If you know someone who has fought in a war zone, you’ve probably heard stories.

Rick Crow, a general mechanic in Campus Maintenance, is one of many in the UAB community to have served in the military since 9/11. Crow served in Afghanistan for less than a year and says there definitely is a transition period for soldiers once they return home. The Resource Center Employee Assistance Program hopes to help with that transition with a program on March 28. To register for the event, call 934-2281.

There’s the one about the man who, after returning to civilian life, saw the helicopter flying over his barn and shoved his wife to the ground, as he was trained to do while on active military duty. Or the former soldier – an electrician – who worked frantically to restore power the night the lights went out, insisting his family stay down on the ground the entire time.

The time, the place and the reaction may vary with the date and location of the conflict, but there is an everyman quality to each tale.

Rick Crow, a general mechanic in Campus Maintenance, has his own story.

“My moment was at a Birmingham Barons baseball game the spring after coming back from Afghanistan,” Crow says. “The game was over and we were leaving, and they shot the fireworks off...”

It’s tough for Crow to finish his thought.

Crow, who was in Afghanistan for 11 months and 23 days from 2004-05 as part of an Army National Guard unit, says his group was fortunate: All 200-plus members that left for duty together returned home alive. During his time in Afghanistan, he says, his unit may have come under attack 25 times, usually with long-range shells.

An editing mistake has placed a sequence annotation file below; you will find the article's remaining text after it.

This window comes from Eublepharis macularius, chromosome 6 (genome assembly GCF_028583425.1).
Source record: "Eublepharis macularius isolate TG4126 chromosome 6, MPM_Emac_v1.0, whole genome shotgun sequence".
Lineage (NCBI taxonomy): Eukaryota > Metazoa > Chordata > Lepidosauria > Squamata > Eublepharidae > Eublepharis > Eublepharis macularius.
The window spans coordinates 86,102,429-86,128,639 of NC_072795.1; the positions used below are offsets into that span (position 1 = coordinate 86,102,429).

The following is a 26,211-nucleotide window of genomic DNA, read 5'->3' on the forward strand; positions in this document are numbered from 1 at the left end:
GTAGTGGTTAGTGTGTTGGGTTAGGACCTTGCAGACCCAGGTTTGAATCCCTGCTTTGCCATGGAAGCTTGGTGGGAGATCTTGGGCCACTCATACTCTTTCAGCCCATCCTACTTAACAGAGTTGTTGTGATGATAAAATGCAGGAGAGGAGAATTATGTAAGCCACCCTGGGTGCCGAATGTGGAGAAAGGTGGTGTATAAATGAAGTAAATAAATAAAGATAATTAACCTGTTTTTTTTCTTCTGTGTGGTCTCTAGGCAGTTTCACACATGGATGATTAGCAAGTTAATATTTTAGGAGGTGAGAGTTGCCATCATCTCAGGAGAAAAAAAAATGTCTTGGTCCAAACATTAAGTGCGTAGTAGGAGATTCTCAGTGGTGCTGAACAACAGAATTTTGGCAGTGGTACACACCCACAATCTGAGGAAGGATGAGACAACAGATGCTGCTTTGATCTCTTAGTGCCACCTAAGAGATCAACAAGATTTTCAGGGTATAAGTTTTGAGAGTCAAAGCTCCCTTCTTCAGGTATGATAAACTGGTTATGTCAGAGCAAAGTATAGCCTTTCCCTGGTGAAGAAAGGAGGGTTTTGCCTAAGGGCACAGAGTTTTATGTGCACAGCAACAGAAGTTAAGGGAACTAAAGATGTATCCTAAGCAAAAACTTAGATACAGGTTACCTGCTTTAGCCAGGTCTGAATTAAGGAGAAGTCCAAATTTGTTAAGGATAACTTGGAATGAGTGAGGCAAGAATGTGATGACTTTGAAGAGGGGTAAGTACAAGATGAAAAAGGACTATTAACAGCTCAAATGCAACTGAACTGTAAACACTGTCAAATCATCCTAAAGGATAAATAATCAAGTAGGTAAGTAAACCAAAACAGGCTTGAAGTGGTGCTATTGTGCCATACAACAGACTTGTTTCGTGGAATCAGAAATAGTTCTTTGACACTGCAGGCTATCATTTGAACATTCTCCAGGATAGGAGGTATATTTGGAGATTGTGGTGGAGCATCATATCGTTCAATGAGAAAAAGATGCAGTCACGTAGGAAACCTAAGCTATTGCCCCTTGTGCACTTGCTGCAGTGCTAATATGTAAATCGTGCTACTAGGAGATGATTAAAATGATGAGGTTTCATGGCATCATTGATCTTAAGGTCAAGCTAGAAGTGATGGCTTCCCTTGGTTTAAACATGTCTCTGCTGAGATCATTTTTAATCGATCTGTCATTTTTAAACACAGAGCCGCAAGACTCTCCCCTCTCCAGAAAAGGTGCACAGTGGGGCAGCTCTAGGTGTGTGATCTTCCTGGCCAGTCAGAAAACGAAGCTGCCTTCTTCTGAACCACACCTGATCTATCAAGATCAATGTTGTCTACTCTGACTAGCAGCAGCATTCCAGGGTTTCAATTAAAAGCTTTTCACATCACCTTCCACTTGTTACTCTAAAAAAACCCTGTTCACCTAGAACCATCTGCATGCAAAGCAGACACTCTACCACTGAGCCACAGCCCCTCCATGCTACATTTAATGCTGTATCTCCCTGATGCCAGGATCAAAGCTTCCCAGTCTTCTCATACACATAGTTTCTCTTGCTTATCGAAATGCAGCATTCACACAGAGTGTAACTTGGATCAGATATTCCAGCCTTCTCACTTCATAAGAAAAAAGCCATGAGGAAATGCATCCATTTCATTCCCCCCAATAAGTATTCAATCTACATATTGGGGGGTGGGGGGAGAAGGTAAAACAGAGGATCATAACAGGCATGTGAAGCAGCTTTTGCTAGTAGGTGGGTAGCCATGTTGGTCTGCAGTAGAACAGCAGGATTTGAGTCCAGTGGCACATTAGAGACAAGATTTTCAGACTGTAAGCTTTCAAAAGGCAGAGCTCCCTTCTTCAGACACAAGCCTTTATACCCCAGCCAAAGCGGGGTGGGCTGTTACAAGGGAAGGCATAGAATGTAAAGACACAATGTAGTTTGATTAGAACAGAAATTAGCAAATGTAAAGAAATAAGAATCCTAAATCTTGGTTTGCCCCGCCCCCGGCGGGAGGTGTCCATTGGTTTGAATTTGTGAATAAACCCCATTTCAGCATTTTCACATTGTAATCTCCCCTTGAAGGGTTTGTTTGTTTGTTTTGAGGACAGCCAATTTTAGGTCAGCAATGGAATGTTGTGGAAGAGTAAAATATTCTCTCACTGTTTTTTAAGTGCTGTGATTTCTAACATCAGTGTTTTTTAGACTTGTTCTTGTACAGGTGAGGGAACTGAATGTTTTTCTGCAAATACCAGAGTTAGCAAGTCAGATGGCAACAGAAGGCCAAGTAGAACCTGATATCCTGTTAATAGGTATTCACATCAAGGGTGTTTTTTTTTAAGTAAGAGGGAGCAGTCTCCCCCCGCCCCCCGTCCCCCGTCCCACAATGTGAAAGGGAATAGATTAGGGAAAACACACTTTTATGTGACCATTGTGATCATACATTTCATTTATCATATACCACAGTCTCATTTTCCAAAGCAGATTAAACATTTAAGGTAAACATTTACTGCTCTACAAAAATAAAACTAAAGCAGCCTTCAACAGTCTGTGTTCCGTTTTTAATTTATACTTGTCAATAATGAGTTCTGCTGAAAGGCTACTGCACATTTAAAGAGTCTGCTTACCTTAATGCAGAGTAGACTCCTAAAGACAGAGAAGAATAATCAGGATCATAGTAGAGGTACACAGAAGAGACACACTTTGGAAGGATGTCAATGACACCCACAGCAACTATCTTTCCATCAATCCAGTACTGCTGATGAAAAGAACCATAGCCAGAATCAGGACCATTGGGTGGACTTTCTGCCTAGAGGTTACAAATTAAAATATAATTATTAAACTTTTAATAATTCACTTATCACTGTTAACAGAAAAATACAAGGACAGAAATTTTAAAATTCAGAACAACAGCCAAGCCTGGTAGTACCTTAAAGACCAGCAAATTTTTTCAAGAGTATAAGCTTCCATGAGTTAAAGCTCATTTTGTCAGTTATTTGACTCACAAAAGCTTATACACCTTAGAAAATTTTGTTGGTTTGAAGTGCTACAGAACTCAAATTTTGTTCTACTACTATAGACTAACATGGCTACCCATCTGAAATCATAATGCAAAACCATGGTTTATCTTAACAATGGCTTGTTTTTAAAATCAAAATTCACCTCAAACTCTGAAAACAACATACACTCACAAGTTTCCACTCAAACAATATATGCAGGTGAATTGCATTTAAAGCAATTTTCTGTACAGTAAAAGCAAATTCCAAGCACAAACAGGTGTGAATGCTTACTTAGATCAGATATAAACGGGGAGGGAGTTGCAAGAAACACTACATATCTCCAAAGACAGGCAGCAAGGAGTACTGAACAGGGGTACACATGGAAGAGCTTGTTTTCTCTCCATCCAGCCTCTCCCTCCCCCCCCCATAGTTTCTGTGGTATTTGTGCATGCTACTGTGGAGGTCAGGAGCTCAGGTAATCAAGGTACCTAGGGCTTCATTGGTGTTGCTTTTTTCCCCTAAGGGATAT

“It’s the same noise,” Crow says of the fireworks, pointing out the chill bumps that form on his arms as he remembers. “You just don’t always hear the hiss before it goes off.” 

Transition difficult
Many at UAB have been affected by the increased deployment of troops to the Middle East. Since the terrorist attacks of 2001, Alabama has sent more Army National Guard troops to Iraq and Afghanistan than any other state except Texas, according to figures from the National Guard Bureau.

As of December 2006, nearly 6,300 Alabama Army Guard soldiers had been deployed in and around Iraq since Sept. 11, 2001; another 787 Alabama soldiers have been deployed in Afghanistan, for a total exceeding 7,000. Many of those deployed are UAB employees or the family members and loved ones of UAB employees.

When those men and women return home from active service, helping them and their families re-create a sense of normalcy should be a priority for communities and employers, say mental health professionals.

“When soldiers return from active duty, the transition to home and civilian life can be difficult for both them and their loved ones,” explains counselor Alesia Adams of the UAB Resource Center. “The same skills that sustained the soldier in the combat zone can be hazardous to their social and behavioral health if continued once they are home.

“The transition also is difficult for family members who have had to take on new roles and responsibilities in the soldier’s absence, and often it is difficult to establish roles that work for everyone once the soldier returns home,” she says.